On Wednesday, the U.S. House of Representatives approved the new surveillance powers by a 327 to 101 vote. The bill, titled the Customs Border Security Act, says that incoming or outgoing mail can be searched at the border “without a search warrant.”
WASHINGTON — Just a few years ago, the U.S. Postal Service got savaged by privacy advocates after suggesting that private mailbox services were somehow objectionable.
Three years later, the Postal Service‘s lobbyists are fighting for Americans’ privacy rights — and opposing a bill in Congress that would allow U.S. Customs agents to open any mailed letter or parcel for almost any reason.
So far, the Postal Service has had little luck: On Wednesday, the U.S. House of Representatives approved the new surveillance powers by a 327 to 101 vote. The bill, titled the Customs Border Security Act, says that incoming or outgoing mail can be searched at the border “without a search warrant.”
The vote on the larger bill — which deals mostly with the budget for the U.S. Customs Service — came after a surprisingly heated debate on the House floor over an amendment that would have deleted the mail-snooping sections.
“Exercise of these new powers could infringe on the right of innocent Americans to travel and communicate internationally free of unnecessary federal control,” says Rep. Ron Paul (R-Texas), Congress’ most ardent libertarian. “Please say no to unconstitutional searches and unaccountable government, and say yes to liberty and constitutional government ”
Under current law, it is already legal for Customs agents to open packages they deem to be suspicious.
Rep. Maxine Waters (D-California) sponsored the amendment, which also would have preserved the current legal status of Customs officers, who can be sued civilly for wrongful searches.
It failed. On a largely party-line vote of 197-231, with only five Republicans voting in the affirmative, the House rejected Waters’ proposal and voted to keep the bill intact.
In other words, that retains the Customs Border Security Act’s original language, which says a customs agent cannot be held liable for any type of search, including racial profiling, as long as the “officer or employee performed the search in good faith.”
Last December, the House’s previous attempt to pass the bill failed by a 256 to 168 vote. It was considered under a procedure reserved for ostensibly noncontroversial bills that requires a two-thirds majority.
Even critics of the Postal Service say the agency has — at least in this particular legislative tussle — been sticking up for privacy rights.
“While I have been publicly critical of the U.S. Postal Service for their poor overall record on privacy, I will admit that they have been consistent and resolute in their adherence to our Fourth Amendment protections against warrantless searches,” says Brad Jansen, deputy director of the Center for Technology Policy at the Free Congress Foundation.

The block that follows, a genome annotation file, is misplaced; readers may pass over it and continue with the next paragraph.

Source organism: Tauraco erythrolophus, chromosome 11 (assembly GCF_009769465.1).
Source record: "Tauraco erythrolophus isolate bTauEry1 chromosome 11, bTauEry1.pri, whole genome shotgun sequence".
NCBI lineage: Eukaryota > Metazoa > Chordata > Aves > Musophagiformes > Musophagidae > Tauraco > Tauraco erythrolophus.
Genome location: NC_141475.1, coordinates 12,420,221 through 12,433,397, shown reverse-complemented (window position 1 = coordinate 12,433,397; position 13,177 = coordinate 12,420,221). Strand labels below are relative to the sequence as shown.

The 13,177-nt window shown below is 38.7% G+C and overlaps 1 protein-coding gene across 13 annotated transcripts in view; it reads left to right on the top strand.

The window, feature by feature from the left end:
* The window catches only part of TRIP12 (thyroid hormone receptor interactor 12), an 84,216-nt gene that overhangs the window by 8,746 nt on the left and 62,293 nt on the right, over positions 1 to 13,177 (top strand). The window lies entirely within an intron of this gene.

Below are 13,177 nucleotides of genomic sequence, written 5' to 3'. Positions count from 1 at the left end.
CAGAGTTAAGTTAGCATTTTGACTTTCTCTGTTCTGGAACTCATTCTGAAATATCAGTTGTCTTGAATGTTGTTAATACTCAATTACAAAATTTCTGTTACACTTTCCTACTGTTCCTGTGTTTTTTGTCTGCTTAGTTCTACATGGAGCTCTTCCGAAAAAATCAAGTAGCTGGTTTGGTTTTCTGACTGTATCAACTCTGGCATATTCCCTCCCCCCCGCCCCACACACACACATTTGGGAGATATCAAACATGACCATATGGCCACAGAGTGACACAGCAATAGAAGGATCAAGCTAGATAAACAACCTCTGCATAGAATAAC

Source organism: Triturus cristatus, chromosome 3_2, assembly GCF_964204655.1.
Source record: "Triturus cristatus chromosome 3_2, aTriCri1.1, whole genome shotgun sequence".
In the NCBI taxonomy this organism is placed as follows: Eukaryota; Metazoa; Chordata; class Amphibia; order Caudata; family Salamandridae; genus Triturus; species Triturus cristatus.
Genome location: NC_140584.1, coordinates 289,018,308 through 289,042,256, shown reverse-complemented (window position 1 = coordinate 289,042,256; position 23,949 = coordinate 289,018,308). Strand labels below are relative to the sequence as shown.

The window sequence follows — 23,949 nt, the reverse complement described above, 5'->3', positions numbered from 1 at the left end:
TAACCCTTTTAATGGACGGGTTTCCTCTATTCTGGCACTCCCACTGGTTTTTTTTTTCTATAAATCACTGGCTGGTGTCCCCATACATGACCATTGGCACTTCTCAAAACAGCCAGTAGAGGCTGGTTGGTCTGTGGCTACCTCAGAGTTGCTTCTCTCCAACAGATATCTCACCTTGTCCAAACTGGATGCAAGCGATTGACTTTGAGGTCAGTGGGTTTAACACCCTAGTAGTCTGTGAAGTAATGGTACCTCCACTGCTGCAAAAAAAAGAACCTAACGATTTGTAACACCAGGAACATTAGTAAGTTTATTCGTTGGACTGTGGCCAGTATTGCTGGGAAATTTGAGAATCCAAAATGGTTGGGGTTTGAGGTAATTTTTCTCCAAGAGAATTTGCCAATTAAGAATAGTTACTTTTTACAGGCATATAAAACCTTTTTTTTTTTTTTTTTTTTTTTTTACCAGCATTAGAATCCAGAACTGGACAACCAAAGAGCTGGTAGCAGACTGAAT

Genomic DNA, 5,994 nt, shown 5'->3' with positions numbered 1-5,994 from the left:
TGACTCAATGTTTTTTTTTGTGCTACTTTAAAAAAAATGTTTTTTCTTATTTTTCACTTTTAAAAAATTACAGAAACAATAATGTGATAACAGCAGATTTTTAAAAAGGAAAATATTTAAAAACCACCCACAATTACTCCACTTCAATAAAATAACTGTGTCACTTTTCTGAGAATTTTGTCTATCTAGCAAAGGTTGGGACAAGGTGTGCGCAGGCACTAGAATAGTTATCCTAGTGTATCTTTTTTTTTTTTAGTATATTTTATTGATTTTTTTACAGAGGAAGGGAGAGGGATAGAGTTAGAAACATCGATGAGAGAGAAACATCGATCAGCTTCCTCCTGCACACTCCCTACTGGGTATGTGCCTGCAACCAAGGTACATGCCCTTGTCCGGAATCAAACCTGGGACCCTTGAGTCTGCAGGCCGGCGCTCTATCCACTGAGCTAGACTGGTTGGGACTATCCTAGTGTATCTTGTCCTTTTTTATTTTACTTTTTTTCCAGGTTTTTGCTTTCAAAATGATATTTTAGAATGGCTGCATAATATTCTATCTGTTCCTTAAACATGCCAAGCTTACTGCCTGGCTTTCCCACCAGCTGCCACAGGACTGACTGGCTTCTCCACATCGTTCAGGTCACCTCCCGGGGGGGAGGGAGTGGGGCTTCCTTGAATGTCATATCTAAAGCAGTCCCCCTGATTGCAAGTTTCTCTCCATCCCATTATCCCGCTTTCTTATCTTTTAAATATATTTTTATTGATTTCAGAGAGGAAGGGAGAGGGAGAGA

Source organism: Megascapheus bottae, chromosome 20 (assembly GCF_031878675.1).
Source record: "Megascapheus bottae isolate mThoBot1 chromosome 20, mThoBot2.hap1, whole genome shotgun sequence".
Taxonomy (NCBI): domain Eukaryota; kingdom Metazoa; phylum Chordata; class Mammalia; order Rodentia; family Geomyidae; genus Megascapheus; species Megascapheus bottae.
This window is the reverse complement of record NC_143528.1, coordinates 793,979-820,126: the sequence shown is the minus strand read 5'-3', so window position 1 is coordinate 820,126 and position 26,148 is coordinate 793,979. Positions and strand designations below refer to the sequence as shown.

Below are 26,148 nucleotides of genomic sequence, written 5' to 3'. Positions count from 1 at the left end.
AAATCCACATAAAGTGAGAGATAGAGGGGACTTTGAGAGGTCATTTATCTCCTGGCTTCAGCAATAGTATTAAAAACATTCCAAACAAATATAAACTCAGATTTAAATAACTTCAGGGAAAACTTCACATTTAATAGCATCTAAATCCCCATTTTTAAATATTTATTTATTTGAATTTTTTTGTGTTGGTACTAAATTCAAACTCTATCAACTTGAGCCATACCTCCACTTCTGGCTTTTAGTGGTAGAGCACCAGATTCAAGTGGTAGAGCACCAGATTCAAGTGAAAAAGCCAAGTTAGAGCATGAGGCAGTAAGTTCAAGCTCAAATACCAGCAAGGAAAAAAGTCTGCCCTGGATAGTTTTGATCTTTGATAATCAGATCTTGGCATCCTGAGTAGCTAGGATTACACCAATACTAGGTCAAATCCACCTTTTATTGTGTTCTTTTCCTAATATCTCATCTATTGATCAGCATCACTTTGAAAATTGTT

But, Jansen says, the politicking may be mostly “a bureaucratic turf battle with Customs trying to poach authority from the Post Office.”
Customs boasts that it “is considered one of the most effective agencies at congressional” lobbying and says that the Customs Border Security Act “carries a great number of important legislative requirements for the agency.”
Katie Corrigan, legislative counsel for the American Civil Liberties Union, says she was heartened by Wednesday’s floor debate.
“They expressed concern that the bill would undermine individual privacy,” Corrigan says. “With each step in the process, people become a little more educated. We hope that when it heads into (a future Senate-House conference committee), we can strip that section out.”
Last December, the ACLU sent a letter to Congress saying that: “People in the United States have an expectation of privacy in the mail they send to friends, family or business associates abroad. The Customs Service’s interest in confiscating illegal weapons’ shipments, drugs or other contraband is adequately protected by its ability to secure a search warrant when it has probable cause.”
In the Senate, a similar bill with identical mail-opening language is waiting for a floor vote, which is likely to happen as early as this week.
Democratic senators Jon Corzine (New Jersey) and Dianne Feinstein (California) are expected to introduce amendments to delete the mail-surveillance sections.
Other opposition to the mail-surveillance proposals comes from industry groups. The Direct Marketing Association says “this would be the first time since Ben Franklin created the Postal Service that seizure and searches, without warrants, of outbound international mail would be allowed.”
Author: Declan McCullagh
News Service: Wired News